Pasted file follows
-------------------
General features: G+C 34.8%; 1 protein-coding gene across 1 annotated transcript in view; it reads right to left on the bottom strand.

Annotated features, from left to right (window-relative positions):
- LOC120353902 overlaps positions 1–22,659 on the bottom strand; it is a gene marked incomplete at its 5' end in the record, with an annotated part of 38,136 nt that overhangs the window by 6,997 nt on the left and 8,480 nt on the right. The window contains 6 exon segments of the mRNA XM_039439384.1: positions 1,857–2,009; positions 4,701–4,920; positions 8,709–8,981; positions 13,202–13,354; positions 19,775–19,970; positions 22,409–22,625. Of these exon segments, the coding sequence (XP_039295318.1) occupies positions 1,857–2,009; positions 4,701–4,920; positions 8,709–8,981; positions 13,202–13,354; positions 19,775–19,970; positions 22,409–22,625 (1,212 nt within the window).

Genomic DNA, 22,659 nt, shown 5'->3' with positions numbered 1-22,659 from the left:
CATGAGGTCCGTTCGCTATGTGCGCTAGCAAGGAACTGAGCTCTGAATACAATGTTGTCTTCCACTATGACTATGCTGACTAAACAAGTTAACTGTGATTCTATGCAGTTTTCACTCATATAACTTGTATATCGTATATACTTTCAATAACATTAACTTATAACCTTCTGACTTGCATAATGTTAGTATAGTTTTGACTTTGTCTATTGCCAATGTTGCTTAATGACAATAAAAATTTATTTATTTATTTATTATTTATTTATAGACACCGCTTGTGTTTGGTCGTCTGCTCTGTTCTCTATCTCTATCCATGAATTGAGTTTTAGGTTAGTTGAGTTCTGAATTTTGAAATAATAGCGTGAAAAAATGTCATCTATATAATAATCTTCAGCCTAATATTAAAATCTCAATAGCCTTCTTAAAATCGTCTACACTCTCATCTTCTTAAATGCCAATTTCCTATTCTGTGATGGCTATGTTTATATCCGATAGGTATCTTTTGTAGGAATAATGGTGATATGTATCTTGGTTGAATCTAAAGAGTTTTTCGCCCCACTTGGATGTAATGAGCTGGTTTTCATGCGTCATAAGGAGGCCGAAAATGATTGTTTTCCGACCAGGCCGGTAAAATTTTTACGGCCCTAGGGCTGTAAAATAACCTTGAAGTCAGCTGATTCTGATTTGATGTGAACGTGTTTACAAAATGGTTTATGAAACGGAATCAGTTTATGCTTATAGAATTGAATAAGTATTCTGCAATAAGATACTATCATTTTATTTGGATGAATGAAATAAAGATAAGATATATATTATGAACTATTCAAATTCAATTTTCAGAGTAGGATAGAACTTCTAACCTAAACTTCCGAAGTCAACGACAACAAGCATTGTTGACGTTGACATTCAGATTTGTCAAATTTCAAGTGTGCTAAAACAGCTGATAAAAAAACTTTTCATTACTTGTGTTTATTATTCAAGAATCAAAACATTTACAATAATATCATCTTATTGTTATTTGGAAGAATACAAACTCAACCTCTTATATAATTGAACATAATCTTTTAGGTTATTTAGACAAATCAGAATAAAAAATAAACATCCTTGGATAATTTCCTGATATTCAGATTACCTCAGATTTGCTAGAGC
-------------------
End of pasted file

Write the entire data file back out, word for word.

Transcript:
General features: G+C 34.8%; 1 protein-coding gene across 1 annotated transcript in view; it reads right to left on the bottom strand.

Annotated features, from left to right (window-relative positions):
- LOC120353902 overlaps positions 1–22,659 on the bottom strand; it is a gene marked incomplete at its 5' end in the record, with an annotated part of 38,136 nt that overhangs the window by 6,997 nt on the left and 8,480 nt on the right. The window contains 6 exon segments of the mRNA XM_039439384.1: positions 1,857–2,009; positions 4,701–4,920; positions 8,709–8,981; positions 13,202–13,354; positions 19,775–19,970; positions 22,409–22,625. Of these exon segments, the coding sequence (XP_039295318.1) occupies positions 1,857–2,009; positions 4,701–4,920; positions 8,709–8,981; positions 13,202–13,354; positions 19,775–19,970; positions 22,409–22,625 (1,212 nt within the window).

Genomic DNA, 22,659 nt, shown 5'->3' with positions numbered 1-22,659 from the left:
CATGAGGTCCGTTCGCTATGTGCGCTAGCAAGGAACTGAGCTCTGAATACAATGTTGTCTTCCACTATGACTATGCTGACTAAACAAGTTAACTGTGATTCTATGCAGTTTTCACTCATATAACTTGTATATCGTATATACTTTCAATAACATTAACTTATAACCTTCTGACTTGCATAATGTTAGTATAGTTTTGACTTTGTCTATTGCCAATGTTGCTTAATGACAATAAAAATTTATTTATTTATTTATTATTTATTTATAGACACCGCTTGTGTTTGGTCGTCTGCTCTGTTCTCTATCTCTATCCATGAATTGAGTTTTAGGTTAGTTGAGTTCTGAATTTTGAAATAATAGCGTGAAAAAATGTCATCTATATAATAATCTTCAGCCTAATATTAAAATCTCAATAGCCTTCTTAAAATCGTCTACACTCTCATCTTCTTAAATGCCAATTTCCTATTCTGTGATGGCTATGTTTATATCCGATAGGTATCTTTTGTAGGAATAATGGTGATATGTATCTTGGTTGAATCTAAAGAGTTTTTCGCCCCACTTGGATGTAATGAGCTGGTTTTCATGCGTCATAAGGAGGCCGAAAATGATTGTTTTCCGACCAGGCCGGTAAAATTTTTACGGCCCTAGGGCTGTAAAATAACCTTGAAGTCAGCTGATTCTGATTTGATGTGAACGTGTTTACAAAATGGTTTATGAAACGGAATCAGTTTATGCTTATAGAATTGAATAAGTATTCTGCAATAAGATACTATCATTTTATTTGGATGAATGAAATAAAGATAAGATATATATTATGAACTATTCAAATTCAATTTTCAGAGTAGGATAGAACTTCTAACCTAAACTTCCGAAGTCAACGACAACAAGCATTGTTGACGTTGACATTCAGATTTGTCAAATTTCAAGTGTGCTAAAACAGCTGATAAAAAAACTTTTCATTACTTGTGTTTATTATTCAAGAATCAAAACATTTACAATAATATCATCTTATTGTTATTTGGAAGAATACAAACTCAACCTCTTATATAATTGAACATAATCTTTTAGGTTATTTAGACAAATCAGAATAAAAAATAAACATCCTTGGATAATTTCCTGATATTCAGATTACCTCAGATTTGCTAGAGC